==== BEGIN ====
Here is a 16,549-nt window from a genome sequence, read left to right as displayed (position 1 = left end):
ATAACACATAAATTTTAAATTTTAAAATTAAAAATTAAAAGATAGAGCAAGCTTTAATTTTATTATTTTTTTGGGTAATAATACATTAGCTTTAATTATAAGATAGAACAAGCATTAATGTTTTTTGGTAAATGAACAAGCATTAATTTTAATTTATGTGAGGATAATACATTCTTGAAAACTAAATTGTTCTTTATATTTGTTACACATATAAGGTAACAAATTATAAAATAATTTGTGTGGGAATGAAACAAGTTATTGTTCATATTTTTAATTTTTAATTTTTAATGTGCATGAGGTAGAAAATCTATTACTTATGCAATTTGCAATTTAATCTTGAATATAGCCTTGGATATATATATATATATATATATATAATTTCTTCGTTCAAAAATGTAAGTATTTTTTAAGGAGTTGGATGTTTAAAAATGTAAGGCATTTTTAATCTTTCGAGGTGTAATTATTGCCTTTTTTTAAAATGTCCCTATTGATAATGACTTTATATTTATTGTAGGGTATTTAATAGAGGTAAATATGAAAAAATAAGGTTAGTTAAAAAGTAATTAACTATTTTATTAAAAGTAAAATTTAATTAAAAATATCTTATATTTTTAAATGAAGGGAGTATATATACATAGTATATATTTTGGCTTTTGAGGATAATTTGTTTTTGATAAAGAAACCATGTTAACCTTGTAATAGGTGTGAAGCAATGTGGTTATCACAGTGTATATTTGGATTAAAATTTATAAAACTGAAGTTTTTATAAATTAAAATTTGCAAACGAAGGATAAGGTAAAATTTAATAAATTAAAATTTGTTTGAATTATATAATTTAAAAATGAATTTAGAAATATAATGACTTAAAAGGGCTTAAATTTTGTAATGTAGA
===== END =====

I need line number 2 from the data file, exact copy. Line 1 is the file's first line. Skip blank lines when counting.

ATAACACATAAATTTTAAATTTTAAAATTAAAAATTAAAAGATAGAGCAAGCTTTAATTTTATTATTTTTTTGGGTAATAATACATTAGCTTTAATTATAAGATAGAACAAGCATTAATGTTTTTTGGTAAATGAACAAGCATTAATTTTAATTTATGTGAGGATAATACATTCTTGAAAACTAAATTGTTCTTTATATTTGTTACACATATAAGGTAACAAATTATAAAATAATTTGTGTGGGAATGAAACAAGTTATTGTTCATATTTTTAATTTTTAATTTTTAATGTGCATGAGGTAGAAAATCTATTACTTATGCAATTTGCAATTTAATCTTGAATATAGCCTTGGATATATATATATATATATATATATAATTTCTTCGTTCAAAAATGTAAGTATTTTTTAAGGAGTTGGATGTTTAAAAATGTAAGGCATTTTTAATCTTTCGAGGTGTAATTATTGCCTTTTTTTAAAATGTCCCTATTGATAATGACTTTATATTTATTGTAGGGTATTTAATAGAGGTAAATATGAAAAAATAAGGTTAGTTAAAAAGTAATTAACTATTTTATTAAAAGTAAAATTTAATTAAAAATATCTTATATTTTTAAATGAAGGGAGTATATATACATAGTATATATTTTGGCTTTTGAGGATAATTTGTTTTTGATAAAGAAACCATGTTAACCTTGTAATAGGTGTGAAGCAATGTGGTTATCACAGTGTATATTTGGATTAAAATTTATAAAACTGAAGTTTTTATAAATTAAAATTTGCAAACGAAGGATAAGGTAAAATTTAATAAATTAAAATTTGTTTGAATTATATAATTTAAAAATGAATTTAGAAATATAATGACTTAAAAGGGCTTAAATTTTGTAATGTAGA